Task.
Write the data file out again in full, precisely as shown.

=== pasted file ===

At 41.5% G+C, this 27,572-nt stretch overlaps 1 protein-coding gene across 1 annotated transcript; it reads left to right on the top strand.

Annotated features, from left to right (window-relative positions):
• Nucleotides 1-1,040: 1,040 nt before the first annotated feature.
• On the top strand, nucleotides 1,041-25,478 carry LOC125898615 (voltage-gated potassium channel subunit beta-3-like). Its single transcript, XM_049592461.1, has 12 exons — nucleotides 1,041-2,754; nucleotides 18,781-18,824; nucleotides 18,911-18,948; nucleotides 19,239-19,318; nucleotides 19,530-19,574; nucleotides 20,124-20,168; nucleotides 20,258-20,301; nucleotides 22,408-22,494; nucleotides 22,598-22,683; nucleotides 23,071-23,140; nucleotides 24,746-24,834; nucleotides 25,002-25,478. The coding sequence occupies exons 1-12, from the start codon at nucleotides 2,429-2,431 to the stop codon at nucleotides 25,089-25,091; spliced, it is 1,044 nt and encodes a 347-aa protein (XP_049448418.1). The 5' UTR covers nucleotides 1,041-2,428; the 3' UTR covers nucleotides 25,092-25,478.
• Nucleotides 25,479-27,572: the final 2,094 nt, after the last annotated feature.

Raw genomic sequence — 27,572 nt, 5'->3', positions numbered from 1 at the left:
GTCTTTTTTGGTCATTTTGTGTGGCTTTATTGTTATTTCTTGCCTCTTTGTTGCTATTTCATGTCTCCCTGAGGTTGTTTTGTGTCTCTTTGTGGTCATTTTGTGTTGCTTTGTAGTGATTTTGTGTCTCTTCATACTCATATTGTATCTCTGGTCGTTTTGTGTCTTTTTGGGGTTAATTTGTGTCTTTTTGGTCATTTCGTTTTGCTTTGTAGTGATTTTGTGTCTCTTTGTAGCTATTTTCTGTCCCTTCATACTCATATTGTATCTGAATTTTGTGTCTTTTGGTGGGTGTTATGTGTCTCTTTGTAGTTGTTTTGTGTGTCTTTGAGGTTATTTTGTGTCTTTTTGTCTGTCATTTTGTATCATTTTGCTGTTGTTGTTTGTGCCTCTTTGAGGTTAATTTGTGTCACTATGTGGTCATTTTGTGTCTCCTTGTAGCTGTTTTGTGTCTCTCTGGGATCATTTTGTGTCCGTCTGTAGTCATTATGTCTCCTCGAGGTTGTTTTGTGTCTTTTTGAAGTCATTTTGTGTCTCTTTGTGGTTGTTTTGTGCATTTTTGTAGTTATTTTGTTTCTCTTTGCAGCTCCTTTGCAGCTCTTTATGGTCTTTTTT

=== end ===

At 41.5% G+C, this 27,572-nt stretch overlaps 1 protein-coding gene across 1 annotated transcript; it reads left to right on the top strand.

Annotated features, from left to right (window-relative positions):
• Nucleotides 1-1,040: 1,040 nt before the first annotated feature.
• On the top strand, nucleotides 1,041-25,478 carry LOC125898615 (voltage-gated potassium channel subunit beta-3-like). Its single transcript, XM_049592461.1, has 12 exons — nucleotides 1,041-2,754; nucleotides 18,781-18,824; nucleotides 18,911-18,948; nucleotides 19,239-19,318; nucleotides 19,530-19,574; nucleotides 20,124-20,168; nucleotides 20,258-20,301; nucleotides 22,408-22,494; nucleotides 22,598-22,683; nucleotides 23,071-23,140; nucleotides 24,746-24,834; nucleotides 25,002-25,478. The coding sequence occupies exons 1-12, from the start codon at nucleotides 2,429-2,431 to the stop codon at nucleotides 25,089-25,091; spliced, it is 1,044 nt and encodes a 347-aa protein (XP_049448418.1). The 5' UTR covers nucleotides 1,041-2,428; the 3' UTR covers nucleotides 25,092-25,478.
• Nucleotides 25,479-27,572: the final 2,094 nt, after the last annotated feature.

Raw genomic sequence — 27,572 nt, 5'->3', positions numbered from 1 at the left:
GTCTTTTTTGGTCATTTTGTGTGGCTTTATTGTTATTTCTTGCCTCTTTGTTGCTATTTCATGTCTCCCTGAGGTTGTTTTGTGTCTCTTTGTGGTCATTTTGTGTTGCTTTGTAGTGATTTTGTGTCTCTTCATACTCATATTGTATCTCTGGTCGTTTTGTGTCTTTTTGGGGTTAATTTGTGTCTTTTTGGTCATTTCGTTTTGCTTTGTAGTGATTTTGTGTCTCTTTGTAGCTATTTTCTGTCCCTTCATACTCATATTGTATCTGAATTTTGTGTCTTTTGGTGGGTGTTATGTGTCTCTTTGTAGTTGTTTTGTGTGTCTTTGAGGTTATTTTGTGTCTTTTTGTCTGTCATTTTGTATCATTTTGCTGTTGTTGTTTGTGCCTCTTTGAGGTTAATTTGTGTCACTATGTGGTCATTTTGTGTCTCCTTGTAGCTGTTTTGTGTCTCTCTGGGATCATTTTGTGTCCGTCTGTAGTCATTATGTCTCCTCGAGGTTGTTTTGTGTCTTTTTGAAGTCATTTTGTGTCTCTTTGTGGTTGTTTTGTGCATTTTTGTAGTTATTTTGTTTCTCTTTGCAGCTCCTTTGCAGCTCTTTATGGTCTTTTTT